The (mis)fortune of the NY Times’ pay wall

In March 2011 the American newspaper the New York Times decided to do something completely new in the media world. They started using a pay wall. No more free news for everyone. People could subscribe and then read the paper’s news. Due to economic reasons the paper was forced to do something. They we’re ‘giving’ their news away for free on their website and fewer and fewer people bought a printed newspaper. A pay wall was the solution and it seemed to work.

Now, a little more than two years later, writer Ryan Chittum states that “the Times’ digital subscription revenue soared past its digital ad revenue”. Digital subscriptions fetched 37,7 million dollars in the last quarter, while digital ads brought in just 32.9 million dollars. So most revenues now come from readers, not advertisers, that’s something that rarely happens.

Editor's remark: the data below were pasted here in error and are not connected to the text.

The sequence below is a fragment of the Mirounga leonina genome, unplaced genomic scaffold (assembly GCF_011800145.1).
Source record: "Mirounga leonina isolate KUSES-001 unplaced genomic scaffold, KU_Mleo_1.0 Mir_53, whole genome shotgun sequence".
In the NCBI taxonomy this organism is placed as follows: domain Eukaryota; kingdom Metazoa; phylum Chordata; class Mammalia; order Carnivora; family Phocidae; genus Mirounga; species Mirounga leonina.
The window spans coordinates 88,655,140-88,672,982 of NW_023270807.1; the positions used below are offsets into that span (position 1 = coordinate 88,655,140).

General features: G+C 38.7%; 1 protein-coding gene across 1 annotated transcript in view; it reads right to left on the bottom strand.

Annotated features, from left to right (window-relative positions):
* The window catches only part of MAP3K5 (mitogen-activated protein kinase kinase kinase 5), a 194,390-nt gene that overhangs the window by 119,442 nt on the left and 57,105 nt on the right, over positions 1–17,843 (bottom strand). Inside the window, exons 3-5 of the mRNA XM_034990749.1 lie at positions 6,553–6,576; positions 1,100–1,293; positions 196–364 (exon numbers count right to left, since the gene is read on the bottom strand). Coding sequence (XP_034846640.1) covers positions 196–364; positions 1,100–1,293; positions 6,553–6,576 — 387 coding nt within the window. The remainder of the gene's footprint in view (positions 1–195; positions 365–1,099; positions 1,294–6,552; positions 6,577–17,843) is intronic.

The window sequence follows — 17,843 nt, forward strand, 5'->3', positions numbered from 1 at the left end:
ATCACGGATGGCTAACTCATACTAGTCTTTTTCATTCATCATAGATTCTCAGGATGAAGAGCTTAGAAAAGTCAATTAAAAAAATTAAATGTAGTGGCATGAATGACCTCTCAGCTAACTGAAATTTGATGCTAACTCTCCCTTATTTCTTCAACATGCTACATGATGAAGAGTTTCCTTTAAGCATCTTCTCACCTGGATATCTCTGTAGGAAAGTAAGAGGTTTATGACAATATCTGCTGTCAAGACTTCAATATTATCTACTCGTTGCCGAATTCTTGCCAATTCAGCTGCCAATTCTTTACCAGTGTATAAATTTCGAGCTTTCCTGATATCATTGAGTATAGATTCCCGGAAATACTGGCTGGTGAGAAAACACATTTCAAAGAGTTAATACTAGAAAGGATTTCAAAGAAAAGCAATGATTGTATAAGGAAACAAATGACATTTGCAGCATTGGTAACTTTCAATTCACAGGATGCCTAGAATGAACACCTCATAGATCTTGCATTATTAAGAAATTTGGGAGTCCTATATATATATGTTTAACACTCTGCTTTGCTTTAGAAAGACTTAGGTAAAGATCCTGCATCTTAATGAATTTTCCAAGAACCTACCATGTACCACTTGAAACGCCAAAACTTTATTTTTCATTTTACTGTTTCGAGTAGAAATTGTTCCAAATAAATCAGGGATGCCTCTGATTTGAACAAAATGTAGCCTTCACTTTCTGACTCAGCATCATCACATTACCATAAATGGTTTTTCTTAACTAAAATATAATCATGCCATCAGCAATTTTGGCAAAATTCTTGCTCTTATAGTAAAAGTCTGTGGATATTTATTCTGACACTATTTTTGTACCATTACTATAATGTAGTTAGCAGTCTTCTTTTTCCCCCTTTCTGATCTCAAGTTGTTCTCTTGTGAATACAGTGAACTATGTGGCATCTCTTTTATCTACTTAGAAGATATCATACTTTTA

The massive digital-subscriber growth of the first two years has slowed, which means the newspaper’s upcoming expansion of its digital subscription model will be decisive for their stabilization.

But not everything runs smoothly. Mathew Ingram, online media writer, says that “the problem is not getting better, but instead it’s getting worse”. Although the Times’ digital subscriptions have been  increasing, its overall revenue barely changed. As I mentioned before, both print and digital ad revenues are declining. What may surprise you is that digital ad sales fell even faster than print ad sales. Print lost 1.6 percent, digital 3.4. It’s hard to find the right advertisers, as big companies such as Facebook Inc. and Google Inc. take out large parts of marketer’s budgets.

The NY Times will have to make serious efforts to attract new advertisers. The fact that more and more people subscribe to digital newspapers is a good thing. Let’s hope the newspaper finds a way to manage the advertising issue.

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